How will you continue to build on this research?

This study was based on DNA sequencing, meaning we could tell which microbes were present but not which were alive and active. The stability we saw might have been partly due to dead or dormant microbes that essentially hibernate when environmental conditions aren’t right. To see how microbial dormancy might figure in, we’re now working to sequence sediment microbial RNA to see which microbes are actively expressing genes across seasons.

How did you find the virtual conference experience?

I really enjoyed the virtual conference, although I was sad not to see my research group in person. It was nice to take my time thinking of questions for other people’s work. And it’s pretty convenient to be able to watch presentations while hanging out at home in sweatpants!


 

Robert Levine Ph.D. candidate at the University of Washington 

Can you tell us a bit about yourself and your research interests? 

I’m an oceanographer interested in how ecological systems respond to changes in the physical environment. I use active acoustics from ships and autonomous platforms to collect observations across a wide range of both temporal and spatial scales, and my current work is focused on the role of advection in the distribution and movement of juvenile fishes in the Pacific Arctic.

Can you briefly explain the research you presented at the Alaska Marine Science Symposium?

I presented a synthesis of my dissertation investigating the movement and variability of the pelagic fish population in the Chukchi Sea. We’ve found that there are large populations of juvenile fishes in the Chukchi in summer, and their abundance and distribution is highly variable across years. Advection is the primary driver of this variability as currents are transporting these fish into the Chukchi Sea from the south. We’ve begun to see large populations of subarctic species in the region, an indication that increased northward transport and changing climate may alter and restructure the fish community.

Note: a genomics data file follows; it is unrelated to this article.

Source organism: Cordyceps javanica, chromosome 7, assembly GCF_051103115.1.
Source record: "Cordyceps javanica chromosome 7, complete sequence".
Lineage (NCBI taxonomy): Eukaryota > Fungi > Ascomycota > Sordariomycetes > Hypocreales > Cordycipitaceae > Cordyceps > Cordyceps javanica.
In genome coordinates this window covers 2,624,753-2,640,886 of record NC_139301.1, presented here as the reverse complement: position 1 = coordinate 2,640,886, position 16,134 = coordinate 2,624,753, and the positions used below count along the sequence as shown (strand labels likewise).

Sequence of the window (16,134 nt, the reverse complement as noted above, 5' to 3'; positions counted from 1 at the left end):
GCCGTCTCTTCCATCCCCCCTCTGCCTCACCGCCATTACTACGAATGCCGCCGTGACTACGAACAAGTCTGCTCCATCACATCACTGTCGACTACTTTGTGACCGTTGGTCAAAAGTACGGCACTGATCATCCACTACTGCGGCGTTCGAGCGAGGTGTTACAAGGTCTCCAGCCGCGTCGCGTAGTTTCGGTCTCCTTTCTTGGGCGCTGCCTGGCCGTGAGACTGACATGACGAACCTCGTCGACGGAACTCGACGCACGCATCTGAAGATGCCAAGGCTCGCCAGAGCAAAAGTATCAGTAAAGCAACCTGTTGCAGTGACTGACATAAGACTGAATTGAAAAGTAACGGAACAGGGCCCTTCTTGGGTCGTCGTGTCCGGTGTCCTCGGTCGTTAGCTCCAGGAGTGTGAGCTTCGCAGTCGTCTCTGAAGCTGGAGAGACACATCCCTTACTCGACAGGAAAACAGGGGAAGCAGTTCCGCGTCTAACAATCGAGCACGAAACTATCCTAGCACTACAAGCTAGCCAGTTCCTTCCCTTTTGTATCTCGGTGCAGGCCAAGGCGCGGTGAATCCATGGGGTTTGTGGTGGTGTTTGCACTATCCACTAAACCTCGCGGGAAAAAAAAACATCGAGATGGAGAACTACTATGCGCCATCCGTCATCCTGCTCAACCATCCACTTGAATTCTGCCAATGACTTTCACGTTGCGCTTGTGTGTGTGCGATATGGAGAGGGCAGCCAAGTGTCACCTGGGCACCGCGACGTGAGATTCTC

What originally drew you to this topic?

I’m really interested in acoustics as a tool to collect data, in particular how we can use remote instrumentation to see what is happening in an ecosystem that we can’t directly observe with traditional sampling. The Pacific Arctic is a seasonally ice-covered region so new technologies are now making it possible to monitor the ecosystem year-round, and as the region is undergoing rapid warming it’s important to understand the implications of these changes for the future.

What are your next steps? 

After 3 years of fieldwork, we have a lot of data to begin to fit together, from physics to phytoplankton to fish to mammals. My next steps are to continue fitting together the pieces of the puzzle to determine how the system is connected.

How did you find the virtual conference experience?

While you lose some of the networking and more casual conversations that naturally occur at in-person conferences, you gain a lot in terms of the number of people who can attend and have access to see your work. I also really enjoyed the ability to go through the conference at my own pace, rewatch talks, and not miss anything that I thought might be of interest.